Information and broadcasting minister, Sushma Swaraj, has decreed that anti-AIDS TV spots being aired on national television shouldn't be all about condoms
Information and broadcasting minister Sushma Swaraj does not want a national anti-AIDS campaign that focuses on the use of condoms as a means of preventing the spread of the deadly virus. The minister has pulled up Doordarshan, the national broadcaster, for airing the ads, on the grounds that they encourage sex rather than discourage the spread of AIDS.
Seven spots developed in coordination with the BBC World Service Trust, Prasar Bharati Corporation and National Aids Control Organisation (NACO) were created for national television, of which three were disapproved by the ministry. Four spots are still being aired -- in one, a father advises his son to use a condom; in another, a paanwala offers condoms to a customer instead of small change.
The minister's actions have reportedly been prompted by a visit from a delegation from a woman's group, the Joint Action Front for Women.
Concerned that the ads ‘enabled' men and kept women out of the picture, Ranjana Kumari, the group's coordinator, said that NACO should reorient its objective. “The condom is not a prescription for AIDS, neither is it meant to empower men alone. This is not about latex contact. The issue should be tackled in a sensitive manner.” Swaraj reportedly assured them that Doordarshan had been asked to review its campaign.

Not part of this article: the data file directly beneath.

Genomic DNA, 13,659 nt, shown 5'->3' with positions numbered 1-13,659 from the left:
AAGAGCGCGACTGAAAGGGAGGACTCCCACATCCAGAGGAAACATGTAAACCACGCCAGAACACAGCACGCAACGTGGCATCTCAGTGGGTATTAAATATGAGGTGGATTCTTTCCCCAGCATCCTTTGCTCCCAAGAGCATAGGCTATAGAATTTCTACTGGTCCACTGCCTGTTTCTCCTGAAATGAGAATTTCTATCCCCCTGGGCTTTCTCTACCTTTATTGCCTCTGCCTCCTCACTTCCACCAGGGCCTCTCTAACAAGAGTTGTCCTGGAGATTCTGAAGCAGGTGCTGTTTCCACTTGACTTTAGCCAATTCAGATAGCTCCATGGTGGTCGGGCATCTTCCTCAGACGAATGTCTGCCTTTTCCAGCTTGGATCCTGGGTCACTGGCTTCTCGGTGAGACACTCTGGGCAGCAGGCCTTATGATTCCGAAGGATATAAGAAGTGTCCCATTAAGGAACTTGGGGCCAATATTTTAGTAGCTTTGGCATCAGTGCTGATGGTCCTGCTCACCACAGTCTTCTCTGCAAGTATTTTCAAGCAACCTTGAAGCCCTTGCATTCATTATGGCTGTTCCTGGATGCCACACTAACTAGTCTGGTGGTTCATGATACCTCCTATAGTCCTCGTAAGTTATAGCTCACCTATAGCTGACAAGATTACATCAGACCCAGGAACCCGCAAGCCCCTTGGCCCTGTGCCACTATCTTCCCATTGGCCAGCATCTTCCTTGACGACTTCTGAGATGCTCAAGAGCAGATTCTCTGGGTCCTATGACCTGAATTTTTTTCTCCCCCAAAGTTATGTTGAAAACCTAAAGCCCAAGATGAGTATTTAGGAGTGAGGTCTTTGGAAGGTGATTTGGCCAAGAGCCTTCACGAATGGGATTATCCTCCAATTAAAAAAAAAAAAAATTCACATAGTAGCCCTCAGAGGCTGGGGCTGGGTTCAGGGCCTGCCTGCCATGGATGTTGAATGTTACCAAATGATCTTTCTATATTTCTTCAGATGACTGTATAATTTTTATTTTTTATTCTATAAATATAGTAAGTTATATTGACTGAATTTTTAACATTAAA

Kumari said: “The minister has asked Doordarshan for an explanation and has asked the people involved in creating the campaign to develop spots that not are condom-centric.”
NACO's project director Meenakshi Ghosh said that the TV campaign had been conceived in phases, and that she had written to the Prasar Bharati Corporation to drop the spots if they were deemed objectionable.
Source: newindpress.com, The Indian Express, January 8, 2003